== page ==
• Building a progressive society which shall be oriented to modern science and technology;

The Rukunegara contains not only universal values so relevant to a diverse society like ours, but it also sets a clear direction which we all can share to make this nation great. We really need to be united by common values before we are pulled apart by mischief makers in our society who are bent on dividing us.

Image result for The Racist Red Shirts in Malaysia

Image result for The Racist Red Shirts in Malaysia

What is urgently required now is the rebirth of Razak’s political will to give life to the principles of Rukunegara. I support the increasing call that the Rukunegara is made as a preamble to the Constitution of Malaysia.

This will allow the courts to interpret the Federal Constitution within the context of the national philosophy particularly with regards to the protection of the fundamental liberties of the citizens as enshrined in the Constitution.

It will also enable the protection of the constitutional monarchy and the parliamentary democratic political structure of our country.

If our current leadership has Razak’s wisdom, foresight and courage, I foresee discussions, conversations and the political will to promote the Rukunegara to the position it was meant to be.

However, as JUST International President Dr Chandra Muzzafar recently pointed out, since the 1980s, the Rukunegara seemed to have been systematically shunted aside. Is it any surprise then there is a feeling today that our nation seems to have lost its soul while we may have generally achieved major material progress?

I appeal to our current leadership to put back the soul in our nation.

* Jahaberdeen is a senior lawyer and founder of Rapera, a movement which encourages thinking and compassionate citizens. He can be reached at rapera.jay@gmail.com.

Principled Politics of our Time


September 25, 2016

 Principled Politics of Our Time

by Dr. Munir Majid

http://www.thestar.com.my

 

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ALAIN Juppé may not be a household name in Malaysia but the principled politics of this former French Prime Minister (1995-1997) in his country’s fraught national environment is worthy of note.

Despite France’s reputation for being the most pessimistic nation on earth, he projects himself as a prophet of happiness. He attunes himself to the promise of a happy national identity.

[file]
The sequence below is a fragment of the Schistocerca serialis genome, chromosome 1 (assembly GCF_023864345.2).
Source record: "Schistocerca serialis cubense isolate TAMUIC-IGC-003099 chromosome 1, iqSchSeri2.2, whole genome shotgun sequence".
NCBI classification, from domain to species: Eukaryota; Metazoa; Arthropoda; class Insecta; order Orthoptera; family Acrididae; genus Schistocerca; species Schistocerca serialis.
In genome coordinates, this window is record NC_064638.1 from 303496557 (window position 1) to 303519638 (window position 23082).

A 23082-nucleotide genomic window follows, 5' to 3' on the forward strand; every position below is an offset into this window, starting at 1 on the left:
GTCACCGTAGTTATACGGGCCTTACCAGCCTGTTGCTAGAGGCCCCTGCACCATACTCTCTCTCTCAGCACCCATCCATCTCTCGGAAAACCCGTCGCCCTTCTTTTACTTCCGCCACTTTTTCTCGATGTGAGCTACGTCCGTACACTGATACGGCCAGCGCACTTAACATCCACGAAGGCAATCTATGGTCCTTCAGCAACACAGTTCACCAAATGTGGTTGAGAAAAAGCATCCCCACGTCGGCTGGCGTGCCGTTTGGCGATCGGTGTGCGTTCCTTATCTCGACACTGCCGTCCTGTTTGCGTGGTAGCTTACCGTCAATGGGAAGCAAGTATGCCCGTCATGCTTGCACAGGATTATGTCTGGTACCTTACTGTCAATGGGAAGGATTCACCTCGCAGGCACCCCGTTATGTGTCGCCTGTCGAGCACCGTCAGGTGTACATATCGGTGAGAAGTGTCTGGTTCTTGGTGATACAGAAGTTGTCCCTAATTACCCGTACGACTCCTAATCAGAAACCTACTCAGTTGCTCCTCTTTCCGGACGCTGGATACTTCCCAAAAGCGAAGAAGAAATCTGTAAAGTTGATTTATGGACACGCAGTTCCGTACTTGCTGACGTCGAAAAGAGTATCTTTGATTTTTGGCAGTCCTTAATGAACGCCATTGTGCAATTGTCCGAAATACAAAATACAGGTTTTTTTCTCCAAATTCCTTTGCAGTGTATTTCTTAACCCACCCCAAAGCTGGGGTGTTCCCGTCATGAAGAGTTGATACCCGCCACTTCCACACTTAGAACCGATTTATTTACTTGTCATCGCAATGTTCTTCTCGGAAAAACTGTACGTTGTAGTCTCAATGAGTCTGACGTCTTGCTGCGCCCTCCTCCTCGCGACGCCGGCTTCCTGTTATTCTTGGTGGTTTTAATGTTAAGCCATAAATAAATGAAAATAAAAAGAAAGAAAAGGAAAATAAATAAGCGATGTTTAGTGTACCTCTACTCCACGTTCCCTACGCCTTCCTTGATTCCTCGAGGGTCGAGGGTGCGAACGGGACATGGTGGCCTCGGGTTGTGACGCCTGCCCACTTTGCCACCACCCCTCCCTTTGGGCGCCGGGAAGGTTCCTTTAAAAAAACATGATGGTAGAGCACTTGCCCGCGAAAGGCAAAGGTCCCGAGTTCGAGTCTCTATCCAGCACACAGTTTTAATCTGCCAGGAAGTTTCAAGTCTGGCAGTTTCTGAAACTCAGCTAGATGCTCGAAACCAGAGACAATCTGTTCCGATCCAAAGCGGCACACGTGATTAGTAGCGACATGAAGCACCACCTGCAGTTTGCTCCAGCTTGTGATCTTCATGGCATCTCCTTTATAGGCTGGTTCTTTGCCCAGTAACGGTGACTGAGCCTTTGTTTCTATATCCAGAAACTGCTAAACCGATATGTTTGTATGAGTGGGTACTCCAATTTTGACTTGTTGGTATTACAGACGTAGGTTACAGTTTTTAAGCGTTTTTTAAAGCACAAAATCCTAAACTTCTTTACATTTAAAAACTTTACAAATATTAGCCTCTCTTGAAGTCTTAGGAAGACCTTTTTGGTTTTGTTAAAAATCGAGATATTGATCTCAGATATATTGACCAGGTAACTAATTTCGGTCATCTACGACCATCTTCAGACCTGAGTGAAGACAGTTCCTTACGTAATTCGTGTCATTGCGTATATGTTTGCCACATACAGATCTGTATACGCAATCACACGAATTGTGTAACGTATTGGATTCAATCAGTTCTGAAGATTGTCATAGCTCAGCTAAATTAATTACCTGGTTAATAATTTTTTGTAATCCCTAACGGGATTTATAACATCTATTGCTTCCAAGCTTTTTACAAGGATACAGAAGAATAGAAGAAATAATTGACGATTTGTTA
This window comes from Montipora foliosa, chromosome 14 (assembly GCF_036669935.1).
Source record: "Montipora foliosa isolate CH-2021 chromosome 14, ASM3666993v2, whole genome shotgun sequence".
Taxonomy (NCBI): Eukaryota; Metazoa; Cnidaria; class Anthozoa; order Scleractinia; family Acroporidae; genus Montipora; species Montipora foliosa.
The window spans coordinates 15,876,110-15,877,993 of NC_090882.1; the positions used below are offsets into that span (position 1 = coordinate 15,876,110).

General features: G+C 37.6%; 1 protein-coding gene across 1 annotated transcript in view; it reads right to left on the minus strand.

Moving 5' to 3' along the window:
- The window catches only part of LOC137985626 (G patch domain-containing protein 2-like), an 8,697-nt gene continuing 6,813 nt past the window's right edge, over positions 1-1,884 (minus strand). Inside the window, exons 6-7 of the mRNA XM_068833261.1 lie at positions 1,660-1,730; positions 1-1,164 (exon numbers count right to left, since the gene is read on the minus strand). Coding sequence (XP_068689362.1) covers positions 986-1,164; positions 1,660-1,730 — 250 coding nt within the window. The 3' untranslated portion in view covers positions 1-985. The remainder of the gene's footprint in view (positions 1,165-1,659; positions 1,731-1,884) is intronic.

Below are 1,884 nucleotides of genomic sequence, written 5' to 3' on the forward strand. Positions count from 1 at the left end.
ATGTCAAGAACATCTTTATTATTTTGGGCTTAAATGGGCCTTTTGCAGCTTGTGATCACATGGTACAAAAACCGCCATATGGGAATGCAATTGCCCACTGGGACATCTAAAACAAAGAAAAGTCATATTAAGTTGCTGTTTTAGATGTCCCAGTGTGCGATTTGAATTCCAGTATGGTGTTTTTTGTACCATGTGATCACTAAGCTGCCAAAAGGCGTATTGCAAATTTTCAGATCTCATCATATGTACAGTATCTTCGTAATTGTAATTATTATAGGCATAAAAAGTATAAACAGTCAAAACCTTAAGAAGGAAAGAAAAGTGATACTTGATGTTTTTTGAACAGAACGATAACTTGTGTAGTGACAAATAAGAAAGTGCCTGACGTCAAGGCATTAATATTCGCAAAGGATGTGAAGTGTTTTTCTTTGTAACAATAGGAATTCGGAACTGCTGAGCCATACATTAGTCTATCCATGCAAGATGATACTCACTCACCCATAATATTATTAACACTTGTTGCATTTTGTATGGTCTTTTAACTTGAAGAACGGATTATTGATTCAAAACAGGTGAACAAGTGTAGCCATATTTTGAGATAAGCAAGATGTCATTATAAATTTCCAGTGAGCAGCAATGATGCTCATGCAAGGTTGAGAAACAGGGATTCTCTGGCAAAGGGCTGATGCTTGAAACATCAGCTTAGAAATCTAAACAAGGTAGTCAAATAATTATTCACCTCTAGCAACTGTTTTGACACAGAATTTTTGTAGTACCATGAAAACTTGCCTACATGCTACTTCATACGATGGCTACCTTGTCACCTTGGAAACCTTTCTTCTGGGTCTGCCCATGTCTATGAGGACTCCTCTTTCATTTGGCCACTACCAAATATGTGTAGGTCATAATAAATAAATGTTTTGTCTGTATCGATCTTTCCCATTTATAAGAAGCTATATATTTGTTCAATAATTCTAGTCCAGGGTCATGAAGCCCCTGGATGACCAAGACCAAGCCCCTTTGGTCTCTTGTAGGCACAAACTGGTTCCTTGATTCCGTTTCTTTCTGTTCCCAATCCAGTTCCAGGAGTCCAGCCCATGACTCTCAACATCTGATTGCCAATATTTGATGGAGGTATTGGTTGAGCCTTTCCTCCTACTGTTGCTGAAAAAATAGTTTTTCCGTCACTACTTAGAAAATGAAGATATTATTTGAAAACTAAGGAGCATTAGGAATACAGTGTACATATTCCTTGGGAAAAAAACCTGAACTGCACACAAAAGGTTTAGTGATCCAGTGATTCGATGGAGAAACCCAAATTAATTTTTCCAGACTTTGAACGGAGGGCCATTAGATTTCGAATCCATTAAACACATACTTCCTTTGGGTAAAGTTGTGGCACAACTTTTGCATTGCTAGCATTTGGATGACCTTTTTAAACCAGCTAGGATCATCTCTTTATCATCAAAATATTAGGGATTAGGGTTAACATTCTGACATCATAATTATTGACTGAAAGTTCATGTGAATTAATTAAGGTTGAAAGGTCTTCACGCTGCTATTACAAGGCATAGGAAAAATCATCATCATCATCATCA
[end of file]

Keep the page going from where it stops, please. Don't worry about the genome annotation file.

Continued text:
He strongly argues the diverse and mixed society is not a threat to France. He is against calls for a ban on burkinis (a preferred swimming costume among Muslim women). He proclaims: “I won’t turn people in France against each other.” Notably, in the Islamophobic climate in France, he holds to the concept of integration against assimilation.

Juppe is not a starry-eyed idealist however. His clear integration carries fixed rules: charter of secularism, reorganise Islam in France to ensure French funding and preaching, firm line on immigration control with annual quotas set by Parliament.

For him: “The role of a political leader is not to add to the unhappiness of the times, or to darken the situation even more.”Juppé is a Gaullist, fighting against Nicolas Sarkozy to win nomination of his party, Les Republicans, for next spring’s presidential election.

Sarkozy is riding the wave of popular sentiment to win nomination by speaking out against Muslims, immigration and all things not lily-white.

Jean-Claude Juncker, perhaps better known in Malaysia as President of the European Commission, sees the need for better explanation of European values against blatant nationalism, the galloping populism that is gripping Europe.

The values of freedom, tolerance and democracy, and the rule of law are a high point for humanity which must be defended. In Britain, after Brexit, some segments of the populace have taken that vote as a democratic mandate for racism.

Polish people, one of the most hardworking in the country’s labour force, have been beaten and, in one case, murdered on the streets of Essex. As of last week there had been 31 attacks on Poles since the Brexit referendum: in Plymouth, Yeovil, St Ives, Harlow and Leeds, among others.

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Juncker is very clear the whole European polity must fight against discrimination and racism. The British Government and laws, of course, do not countenance these attacks.

But there is undoubtedly a strong undercurrent of intolerance and hate in much of Europe which not insignificant numbers of politicians are exploiting and whipping into huge waves of all possible illiberal tendencies.

There are brave, liberal and true politicians who are willing to stand against these waves, for the values of the liberal and tolerant order that recognises the total and full rights of all citizens, not a regime that reduces some of them to the status of semi-citizens, a regime that hounds them to the periphery of national life. People like Juppé and Juncker have a tough fight ahead. But they are in it.

In America we see the rise of Donald Trump as nominee of Abraham’s Lincoln’s party to be President. That is how close illiberalism and intolerance can get to the seat of power to wreak disastrous outcomes: this in America, but not forgetting Europe or anywhere else.

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There are grave dangers of Trump-style fear and demagoguery, and Nicolas Sarkozy’s hard-line brand of national-identity politics, surfing on a fear of Islam and cultural difference. Don’t forget, not too long ago Sarkozy was a respectable centrist politician and President of France. That is how strong the dangerous currents are.